Thought Leadership

Let’s all hold hands

By Colin Walls

Sometime or other, all of us hold hands with someone else. Whether it is with a “significant other” or with a child, it is just something that humans do. You would probably imagine that there was very little to say on this topic, but you might be surprised.

Researchers have been looking into hand holding. I have to admit that I would like to see their application for funding for this work. I heard about the results of their investigations and decided to do a little research myself …

The research showed that there are certain things about holding hands that seem to be universally constant in a surprising way.

Try this thought experiment [or do it for real, if you want]:

  • Imagine standing side by side with your partner.
  • Reach out and take their hand in yours.
  • Look down at your clasped hands?
  • What do you see?

There is always a “leader” – that is the person who has the back of their hand facing forwards. If the couple is a man and a woman, this is the man in almost every case. The researchers observed this and then tried to explain it. They seemed to think that the explanation was sociological – at least for the most part. They suggested that, in most societies, the male has taken the leading role for many years and this just reflects/illustrates the fact.

I think that the explanation is simpler and purely physical. A man’s arm bones/muscles are configured slightly differently from a woman’s. I do not know why this is the case, but it explains why men find certain kinds of grip and motion easier. For example, a man will tend to carry a bottle with his hand pointing down and the back of the hand facing forwards.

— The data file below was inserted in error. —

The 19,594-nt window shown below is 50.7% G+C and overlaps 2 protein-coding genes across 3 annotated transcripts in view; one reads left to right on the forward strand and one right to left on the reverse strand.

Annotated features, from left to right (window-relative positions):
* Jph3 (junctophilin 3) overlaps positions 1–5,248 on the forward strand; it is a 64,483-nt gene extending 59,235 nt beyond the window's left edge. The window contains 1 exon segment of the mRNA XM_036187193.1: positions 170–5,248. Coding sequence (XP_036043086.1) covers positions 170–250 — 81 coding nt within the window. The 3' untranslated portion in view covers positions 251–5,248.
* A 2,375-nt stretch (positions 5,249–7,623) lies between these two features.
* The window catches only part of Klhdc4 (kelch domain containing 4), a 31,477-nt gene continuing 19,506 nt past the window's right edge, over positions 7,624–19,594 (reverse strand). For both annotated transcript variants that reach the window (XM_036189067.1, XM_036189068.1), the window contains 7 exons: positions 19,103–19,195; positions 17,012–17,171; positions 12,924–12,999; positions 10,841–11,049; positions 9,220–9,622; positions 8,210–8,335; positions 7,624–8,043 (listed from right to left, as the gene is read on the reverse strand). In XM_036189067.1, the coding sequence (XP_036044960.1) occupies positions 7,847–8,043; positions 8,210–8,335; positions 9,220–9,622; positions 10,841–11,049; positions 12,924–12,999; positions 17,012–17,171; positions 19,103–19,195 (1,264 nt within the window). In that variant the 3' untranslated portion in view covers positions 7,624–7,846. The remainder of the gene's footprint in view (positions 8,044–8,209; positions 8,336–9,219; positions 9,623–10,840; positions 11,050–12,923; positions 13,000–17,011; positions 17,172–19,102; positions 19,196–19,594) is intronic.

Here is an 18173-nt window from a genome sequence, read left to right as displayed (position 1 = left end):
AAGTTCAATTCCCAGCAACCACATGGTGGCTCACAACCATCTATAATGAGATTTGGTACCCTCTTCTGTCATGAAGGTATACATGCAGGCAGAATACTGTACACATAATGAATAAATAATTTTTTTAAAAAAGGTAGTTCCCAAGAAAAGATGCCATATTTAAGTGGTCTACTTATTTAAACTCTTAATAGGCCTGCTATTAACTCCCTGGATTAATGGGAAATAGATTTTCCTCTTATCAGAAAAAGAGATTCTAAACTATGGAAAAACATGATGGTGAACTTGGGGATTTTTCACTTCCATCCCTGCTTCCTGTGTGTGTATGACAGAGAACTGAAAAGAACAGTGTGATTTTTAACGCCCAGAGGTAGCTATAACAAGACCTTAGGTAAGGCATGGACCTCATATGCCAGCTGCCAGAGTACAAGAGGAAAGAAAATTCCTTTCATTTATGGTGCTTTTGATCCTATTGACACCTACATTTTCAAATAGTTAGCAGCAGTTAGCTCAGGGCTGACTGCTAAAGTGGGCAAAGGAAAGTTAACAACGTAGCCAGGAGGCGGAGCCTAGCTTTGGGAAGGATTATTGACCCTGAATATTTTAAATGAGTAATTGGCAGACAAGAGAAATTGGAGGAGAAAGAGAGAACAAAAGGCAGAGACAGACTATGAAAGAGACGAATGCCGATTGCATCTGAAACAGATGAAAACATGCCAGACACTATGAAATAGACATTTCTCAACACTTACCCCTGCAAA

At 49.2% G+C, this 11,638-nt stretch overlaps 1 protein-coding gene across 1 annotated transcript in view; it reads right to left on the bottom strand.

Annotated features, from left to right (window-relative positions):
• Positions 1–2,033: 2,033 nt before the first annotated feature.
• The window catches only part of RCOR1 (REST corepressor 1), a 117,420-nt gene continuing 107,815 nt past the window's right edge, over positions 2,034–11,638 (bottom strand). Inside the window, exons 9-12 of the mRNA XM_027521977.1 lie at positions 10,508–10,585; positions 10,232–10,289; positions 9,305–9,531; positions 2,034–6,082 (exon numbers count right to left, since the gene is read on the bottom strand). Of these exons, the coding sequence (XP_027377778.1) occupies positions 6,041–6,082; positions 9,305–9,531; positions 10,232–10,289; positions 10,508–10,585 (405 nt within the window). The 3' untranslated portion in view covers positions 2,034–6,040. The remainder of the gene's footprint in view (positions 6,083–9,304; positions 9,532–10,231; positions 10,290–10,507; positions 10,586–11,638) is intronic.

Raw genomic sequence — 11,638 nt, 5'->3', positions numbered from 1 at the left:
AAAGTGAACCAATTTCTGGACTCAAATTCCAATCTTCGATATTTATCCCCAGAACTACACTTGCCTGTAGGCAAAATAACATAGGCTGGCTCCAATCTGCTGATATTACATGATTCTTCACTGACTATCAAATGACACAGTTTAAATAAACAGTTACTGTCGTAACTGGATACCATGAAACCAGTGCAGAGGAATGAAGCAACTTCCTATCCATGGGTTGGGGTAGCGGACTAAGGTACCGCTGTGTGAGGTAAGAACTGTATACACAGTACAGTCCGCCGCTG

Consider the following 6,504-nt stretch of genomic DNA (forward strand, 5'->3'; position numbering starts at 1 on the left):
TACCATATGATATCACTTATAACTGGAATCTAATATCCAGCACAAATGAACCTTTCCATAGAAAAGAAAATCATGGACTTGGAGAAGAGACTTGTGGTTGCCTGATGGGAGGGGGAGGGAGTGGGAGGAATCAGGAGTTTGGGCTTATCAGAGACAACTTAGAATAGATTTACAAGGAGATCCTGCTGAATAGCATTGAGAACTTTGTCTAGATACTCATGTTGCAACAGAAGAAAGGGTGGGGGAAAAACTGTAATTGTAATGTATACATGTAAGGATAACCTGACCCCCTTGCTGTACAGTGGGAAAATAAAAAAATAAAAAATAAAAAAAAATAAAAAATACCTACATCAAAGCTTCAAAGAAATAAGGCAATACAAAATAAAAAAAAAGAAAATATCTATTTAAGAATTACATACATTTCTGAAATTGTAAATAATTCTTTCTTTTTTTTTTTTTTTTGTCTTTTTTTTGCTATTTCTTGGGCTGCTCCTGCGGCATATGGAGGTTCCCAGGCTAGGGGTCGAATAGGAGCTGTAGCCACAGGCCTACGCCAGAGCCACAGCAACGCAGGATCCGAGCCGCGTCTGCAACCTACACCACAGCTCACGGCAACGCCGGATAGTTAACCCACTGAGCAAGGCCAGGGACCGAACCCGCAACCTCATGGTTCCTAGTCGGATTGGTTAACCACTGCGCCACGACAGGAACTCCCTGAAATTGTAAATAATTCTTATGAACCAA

What about a same sex couple? The researchers had nothing to say on this matter. I wonder whether, in most couples, there is a more dominant partner who might take the lead. If you have any input, please email or comment.

The researchers did find something odd. If a woman is holding hands with a child [of either gender], she will tend to take the lead.

A few years ago, I did some research into this topic. I was in a hotel with some work colleagues – mostly other guys, but there was one woman in the team. We were near Dublin, Ireland, but “cut off” from the city as the taxi drivers were all on strike. We were in the bar after dinner, trying to find some amusement. I told the others about this research and, after a few glasses of black liquid, we thought we would check it out and set off to talk with other [similarly bored] people in the bar. Much laughter ensued and I am sure that we had some good solid research results, but my recollection of them is slightly hazy …

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This article first appeared on the Siemens Digital Industries Software blog at